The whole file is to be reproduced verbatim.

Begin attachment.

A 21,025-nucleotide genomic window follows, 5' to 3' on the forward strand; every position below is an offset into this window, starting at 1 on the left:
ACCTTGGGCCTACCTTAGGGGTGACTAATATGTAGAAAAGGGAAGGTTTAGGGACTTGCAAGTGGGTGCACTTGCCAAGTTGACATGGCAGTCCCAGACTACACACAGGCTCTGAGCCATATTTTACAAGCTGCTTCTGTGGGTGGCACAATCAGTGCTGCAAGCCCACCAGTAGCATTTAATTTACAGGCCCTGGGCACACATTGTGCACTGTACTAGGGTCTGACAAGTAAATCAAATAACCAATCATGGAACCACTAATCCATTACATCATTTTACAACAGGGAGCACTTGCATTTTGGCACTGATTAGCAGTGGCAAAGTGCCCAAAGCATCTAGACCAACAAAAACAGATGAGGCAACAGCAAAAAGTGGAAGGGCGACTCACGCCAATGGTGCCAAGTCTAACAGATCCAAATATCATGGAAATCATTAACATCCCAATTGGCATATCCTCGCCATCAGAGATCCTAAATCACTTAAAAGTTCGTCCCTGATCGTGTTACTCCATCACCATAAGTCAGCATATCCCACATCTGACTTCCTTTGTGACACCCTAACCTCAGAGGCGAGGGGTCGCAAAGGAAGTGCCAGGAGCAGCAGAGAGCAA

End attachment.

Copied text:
A 21,025-nucleotide genomic window follows, 5' to 3' on the forward strand; every position below is an offset into this window, starting at 1 on the left:
ACCTTGGGCCTACCTTAGGGGTGACTAATATGTAGAAAAGGGAAGGTTTAGGGACTTGCAAGTGGGTGCACTTGCCAAGTTGACATGGCAGTCCCAGACTACACACAGGCTCTGAGCCATATTTTACAAGCTGCTTCTGTGGGTGGCACAATCAGTGCTGCAAGCCCACCAGTAGCATTTAATTTACAGGCCCTGGGCACACATTGTGCACTGTACTAGGGTCTGACAAGTAAATCAAATAACCAATCATGGAACCACTAATCCATTACATCATTTTACAACAGGGAGCACTTGCATTTTGGCACTGATTAGCAGTGGCAAAGTGCCCAAAGCATCTAGACCAACAAAAACAGATGAGGCAACAGCAAAAAGTGGAAGGGCGACTCACGCCAATGGTGCCAAGTCTAACAGATCCAAATATCATGGAAATCATTAACATCCCAATTGGCATATCCTCGCCATCAGAGATCCTAAATCACTTAAAAGTTCGTCCCTGATCGTGTTACTCCATCACCATAAGTCAGCATATCCCACATCTGACTTCCTTTGTGACACCCTAACCTCAGAGGCGAGGGGTCGCAAAGGAAGTGCCAGGAGCAGCAGAGAGCAA